Falstaff: Chimes At Midnight - DVD Review

'Falstaff is reportedly the role Welles aspired to play throughout his career, and his fervour for and obsession with Shakespeare's unmistakeable character comes through in every single moment of the actor's flawless turn'

Alongside Laurence Olivier and Kenneth Branagh, Orson Welles is one of the 20th Century's great filmmakers who was born to put Shakespeare on the big screen. Whether you consider his 1965 film Falstaff: Chimes At Midnight to be the best of Welles' Shakespearean works or not, it's a film that it's hard not to be immensely impressed by, and one that's even harder to fault.

As a cinematic achievement, Chimes At Midnight is nothing short of stupendous. Adapted from Welles' stage production of the same name, the director and actor sets himself the Herculean task of carving the story of Sir John Falstaff (Welles) from no less than five of Shakespeare's plays, with particular focus on Henry IV Part 1 and Henry IV Part 2. It's a monumental undertaking from which most filmmakers would surely recoil, but which Welles takes on with aplomb. That the film was made on a relatively small budget of around $800,000 US only makes the director's achievement all the more astounding.

Crafting elements from a quintet of Shakespearean works into a two hour film may sound like an near-impossible task, but Welles makes his cinematic miracle seem easy. There are characters and plot points here and there which unsurprisingly feel trimmed down from their original form, but never to the point of detracting from the overall film. Everything that is here feels worthwhile, blended together superbly from Shakespeare's timeless source texts to chronicle the ups and downs of Falstaff's relationship with Hal (Keith Baxter), the wayward Prince Of Wales, who later becomes King Henry V.

The performances of Welles' cast are faultless, with particular stand-out turns coming from renowned Shakespearean actor John Gielgud as King Henry IV and Baxter as Prince Hal. The star throughout Chimes At Midnight, however, is without question Welles himself. Falstaff is reportedly the role Welles aspired to play throughout his career, and his fervour for and obsession with Shakespeare's unmistakeable character comes through in every single moment of the actor's flawless turn.

The actor embodies Falstaff entirely, with Welles bringing to life his drunken anarchic roistering just as well as he does his poignantly impassioned scenes. There are even echoes of some of the Bard's other creations to be found, such as in Welles' facial expressions channelling Lear during the final scenes. It's a Shakespearean performance for the ages, setting the bar by which all other screen Falstaffs will surely continue to be measured long into the future.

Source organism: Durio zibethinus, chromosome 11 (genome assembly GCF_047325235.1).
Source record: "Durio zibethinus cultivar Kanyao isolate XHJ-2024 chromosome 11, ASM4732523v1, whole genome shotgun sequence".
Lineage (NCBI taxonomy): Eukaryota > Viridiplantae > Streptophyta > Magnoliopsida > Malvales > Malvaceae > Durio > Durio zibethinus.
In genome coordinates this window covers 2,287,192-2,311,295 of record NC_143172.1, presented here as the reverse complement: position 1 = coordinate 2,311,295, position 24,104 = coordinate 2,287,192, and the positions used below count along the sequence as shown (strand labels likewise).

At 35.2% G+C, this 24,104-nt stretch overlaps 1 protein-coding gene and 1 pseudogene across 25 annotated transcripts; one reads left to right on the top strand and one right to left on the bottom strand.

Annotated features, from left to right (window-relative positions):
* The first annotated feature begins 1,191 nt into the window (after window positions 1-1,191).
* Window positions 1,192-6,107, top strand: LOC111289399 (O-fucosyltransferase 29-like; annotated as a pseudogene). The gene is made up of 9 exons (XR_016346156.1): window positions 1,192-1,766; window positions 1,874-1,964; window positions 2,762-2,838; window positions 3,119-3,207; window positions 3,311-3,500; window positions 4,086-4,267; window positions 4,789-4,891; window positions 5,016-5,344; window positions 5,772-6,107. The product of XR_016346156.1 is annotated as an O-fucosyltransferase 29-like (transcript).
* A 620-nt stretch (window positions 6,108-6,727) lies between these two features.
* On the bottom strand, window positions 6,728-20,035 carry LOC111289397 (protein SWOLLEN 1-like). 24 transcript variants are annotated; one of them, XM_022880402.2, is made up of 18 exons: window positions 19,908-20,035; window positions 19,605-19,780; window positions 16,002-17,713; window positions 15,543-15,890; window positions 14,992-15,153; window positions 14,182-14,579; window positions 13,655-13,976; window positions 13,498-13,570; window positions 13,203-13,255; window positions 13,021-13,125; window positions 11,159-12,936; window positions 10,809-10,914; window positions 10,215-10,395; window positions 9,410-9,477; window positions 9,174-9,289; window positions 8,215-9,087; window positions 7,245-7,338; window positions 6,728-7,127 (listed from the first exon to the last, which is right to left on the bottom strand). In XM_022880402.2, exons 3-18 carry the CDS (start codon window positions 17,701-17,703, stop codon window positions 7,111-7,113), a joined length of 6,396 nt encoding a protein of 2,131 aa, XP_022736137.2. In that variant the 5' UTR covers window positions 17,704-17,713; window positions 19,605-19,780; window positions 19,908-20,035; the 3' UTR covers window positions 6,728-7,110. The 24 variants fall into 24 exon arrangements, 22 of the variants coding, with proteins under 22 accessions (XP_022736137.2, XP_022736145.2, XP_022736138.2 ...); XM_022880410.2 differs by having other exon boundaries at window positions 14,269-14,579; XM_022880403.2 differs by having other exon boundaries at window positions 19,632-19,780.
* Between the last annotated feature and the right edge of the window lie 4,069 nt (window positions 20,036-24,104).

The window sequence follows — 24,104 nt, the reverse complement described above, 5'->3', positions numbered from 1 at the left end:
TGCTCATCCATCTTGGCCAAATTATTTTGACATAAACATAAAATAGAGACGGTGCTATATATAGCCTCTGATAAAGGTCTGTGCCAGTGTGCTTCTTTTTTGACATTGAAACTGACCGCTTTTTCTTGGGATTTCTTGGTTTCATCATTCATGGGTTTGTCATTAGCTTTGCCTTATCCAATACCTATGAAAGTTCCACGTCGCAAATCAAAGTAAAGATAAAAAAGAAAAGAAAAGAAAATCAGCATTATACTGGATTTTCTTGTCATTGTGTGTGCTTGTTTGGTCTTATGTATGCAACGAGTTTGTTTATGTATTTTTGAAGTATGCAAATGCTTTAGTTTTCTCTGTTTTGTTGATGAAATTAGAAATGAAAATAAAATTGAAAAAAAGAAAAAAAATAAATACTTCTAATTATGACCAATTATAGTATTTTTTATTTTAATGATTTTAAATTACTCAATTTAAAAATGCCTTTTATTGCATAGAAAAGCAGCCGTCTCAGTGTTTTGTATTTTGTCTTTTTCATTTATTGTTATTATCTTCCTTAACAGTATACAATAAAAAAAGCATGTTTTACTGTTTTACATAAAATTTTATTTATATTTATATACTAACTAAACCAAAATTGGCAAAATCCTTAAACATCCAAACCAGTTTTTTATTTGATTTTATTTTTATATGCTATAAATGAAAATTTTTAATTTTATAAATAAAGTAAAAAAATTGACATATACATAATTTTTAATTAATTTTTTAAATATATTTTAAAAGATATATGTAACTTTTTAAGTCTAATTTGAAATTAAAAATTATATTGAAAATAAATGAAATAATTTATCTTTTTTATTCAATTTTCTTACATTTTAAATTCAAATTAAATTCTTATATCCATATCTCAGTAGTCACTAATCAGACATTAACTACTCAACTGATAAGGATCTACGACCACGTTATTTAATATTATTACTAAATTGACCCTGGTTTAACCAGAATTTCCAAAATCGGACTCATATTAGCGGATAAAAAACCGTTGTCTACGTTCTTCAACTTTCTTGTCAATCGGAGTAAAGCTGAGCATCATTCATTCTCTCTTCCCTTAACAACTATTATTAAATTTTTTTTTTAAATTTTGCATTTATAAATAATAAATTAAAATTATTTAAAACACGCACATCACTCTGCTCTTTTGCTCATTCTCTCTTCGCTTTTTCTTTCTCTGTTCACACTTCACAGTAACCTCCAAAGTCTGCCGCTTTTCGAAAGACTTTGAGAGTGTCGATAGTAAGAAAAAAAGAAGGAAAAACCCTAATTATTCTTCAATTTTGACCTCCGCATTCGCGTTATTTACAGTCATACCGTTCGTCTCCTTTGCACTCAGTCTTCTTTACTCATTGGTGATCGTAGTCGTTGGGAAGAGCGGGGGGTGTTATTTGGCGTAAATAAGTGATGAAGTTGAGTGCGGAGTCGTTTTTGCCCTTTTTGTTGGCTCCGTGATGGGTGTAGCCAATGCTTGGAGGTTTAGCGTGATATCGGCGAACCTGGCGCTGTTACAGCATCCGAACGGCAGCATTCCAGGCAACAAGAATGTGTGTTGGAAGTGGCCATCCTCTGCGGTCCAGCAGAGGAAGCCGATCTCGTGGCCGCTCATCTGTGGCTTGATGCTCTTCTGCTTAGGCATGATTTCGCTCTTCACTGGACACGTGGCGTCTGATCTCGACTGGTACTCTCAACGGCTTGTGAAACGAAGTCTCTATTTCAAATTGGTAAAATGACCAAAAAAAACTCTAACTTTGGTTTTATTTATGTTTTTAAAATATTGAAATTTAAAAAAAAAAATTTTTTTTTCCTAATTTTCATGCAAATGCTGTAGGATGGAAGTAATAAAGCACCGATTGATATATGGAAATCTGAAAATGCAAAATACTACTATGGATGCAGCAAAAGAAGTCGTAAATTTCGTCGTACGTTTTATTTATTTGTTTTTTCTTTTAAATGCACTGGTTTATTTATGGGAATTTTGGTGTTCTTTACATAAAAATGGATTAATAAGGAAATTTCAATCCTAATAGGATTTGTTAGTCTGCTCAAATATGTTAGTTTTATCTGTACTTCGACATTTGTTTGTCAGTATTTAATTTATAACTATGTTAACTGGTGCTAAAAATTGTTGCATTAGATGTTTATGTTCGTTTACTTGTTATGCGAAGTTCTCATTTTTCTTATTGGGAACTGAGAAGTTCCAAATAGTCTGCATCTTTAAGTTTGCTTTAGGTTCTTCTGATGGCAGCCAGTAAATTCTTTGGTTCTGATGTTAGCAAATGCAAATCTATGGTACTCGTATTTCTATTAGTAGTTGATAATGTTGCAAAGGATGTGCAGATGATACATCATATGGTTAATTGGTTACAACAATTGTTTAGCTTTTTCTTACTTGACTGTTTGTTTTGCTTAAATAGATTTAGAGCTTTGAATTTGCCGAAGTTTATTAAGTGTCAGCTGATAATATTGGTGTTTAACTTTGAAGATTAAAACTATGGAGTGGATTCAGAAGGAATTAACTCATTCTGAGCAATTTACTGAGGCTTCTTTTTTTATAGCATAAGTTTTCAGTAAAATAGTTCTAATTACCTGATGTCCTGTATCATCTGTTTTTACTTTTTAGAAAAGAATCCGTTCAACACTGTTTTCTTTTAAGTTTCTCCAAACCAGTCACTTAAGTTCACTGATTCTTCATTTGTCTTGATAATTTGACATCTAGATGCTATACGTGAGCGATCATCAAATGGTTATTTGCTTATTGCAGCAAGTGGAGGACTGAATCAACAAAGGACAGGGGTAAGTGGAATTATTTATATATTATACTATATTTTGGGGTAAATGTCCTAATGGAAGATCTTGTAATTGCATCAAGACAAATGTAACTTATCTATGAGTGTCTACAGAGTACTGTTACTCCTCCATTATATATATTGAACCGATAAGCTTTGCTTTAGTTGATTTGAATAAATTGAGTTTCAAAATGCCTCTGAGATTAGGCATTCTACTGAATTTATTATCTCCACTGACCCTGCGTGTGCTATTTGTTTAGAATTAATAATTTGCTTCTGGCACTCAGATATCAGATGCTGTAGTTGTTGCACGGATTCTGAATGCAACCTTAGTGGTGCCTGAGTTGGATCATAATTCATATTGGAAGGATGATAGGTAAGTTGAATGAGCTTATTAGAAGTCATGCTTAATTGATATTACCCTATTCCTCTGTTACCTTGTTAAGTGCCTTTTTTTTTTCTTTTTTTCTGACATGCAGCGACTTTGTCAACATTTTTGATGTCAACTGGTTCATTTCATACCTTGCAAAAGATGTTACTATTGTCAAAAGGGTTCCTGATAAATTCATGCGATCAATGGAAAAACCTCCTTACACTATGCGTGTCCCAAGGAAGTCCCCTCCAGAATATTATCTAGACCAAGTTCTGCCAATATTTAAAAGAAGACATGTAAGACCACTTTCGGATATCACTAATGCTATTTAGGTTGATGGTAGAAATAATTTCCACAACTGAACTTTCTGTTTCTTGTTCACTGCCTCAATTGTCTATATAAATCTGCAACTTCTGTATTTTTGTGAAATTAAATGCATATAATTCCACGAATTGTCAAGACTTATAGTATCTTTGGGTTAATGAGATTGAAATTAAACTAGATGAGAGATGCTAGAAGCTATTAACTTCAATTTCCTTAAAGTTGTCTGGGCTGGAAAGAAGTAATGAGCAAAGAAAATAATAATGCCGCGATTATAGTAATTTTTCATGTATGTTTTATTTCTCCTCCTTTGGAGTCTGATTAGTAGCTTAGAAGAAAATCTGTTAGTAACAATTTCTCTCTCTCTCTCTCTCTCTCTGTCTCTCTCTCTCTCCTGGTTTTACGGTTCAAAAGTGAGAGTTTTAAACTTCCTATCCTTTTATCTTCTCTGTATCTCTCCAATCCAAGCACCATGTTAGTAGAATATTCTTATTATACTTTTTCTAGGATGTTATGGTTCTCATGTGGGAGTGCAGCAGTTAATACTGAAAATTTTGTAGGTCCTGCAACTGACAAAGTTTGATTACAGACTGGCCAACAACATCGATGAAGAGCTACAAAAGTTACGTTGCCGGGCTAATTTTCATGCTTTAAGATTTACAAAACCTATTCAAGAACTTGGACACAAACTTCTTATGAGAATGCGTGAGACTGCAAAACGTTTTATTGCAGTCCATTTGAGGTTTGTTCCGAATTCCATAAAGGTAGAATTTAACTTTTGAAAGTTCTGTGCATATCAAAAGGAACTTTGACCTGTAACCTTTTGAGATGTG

Welles' extraordinary skill as a director is also clear to see throughout Chimes At Midnight. His choice of shooting angles and framing is regularly breathtaking, with the camera used from perhaps every possible position to gain the unique look and feel of the film throughout. Scenes in Henry IV's castle are opressive and isolating; anything at the Boar's Head Tavern discombobulating and frenetic; and the scenes of the Battle of Shrewsbury at the film's centre jaw-droppingly brutal and chaotic.

Chimes At Midnight is the film Welles himself claimed was his favourite amongst his own works, above other Shakespearean adaptations of Macbeth and Othello and even what is considered by many to be the director's defining work, Citizen Kane. Whether or not it ranks as your number one Welles film, or your top Shakespearean film adaptation, Chimes At Midnight is undoubtedly a cinematic masterpiece outstanding in both achievement and execution.




Falstaff: Chimes At Midnight is released on newly restored 50th Anniversary UK Blu-ray and DVD on Monday 29th June 2015.


By Ben Broadribb. Ben is a regular contributor to Film Intel, having previously written at Some Like It Hot Fuzz. He is normally seen in the wild wearing t-shirts containing obscure film references. He is a geek, often unashamedly so. He's also on and Twitter.

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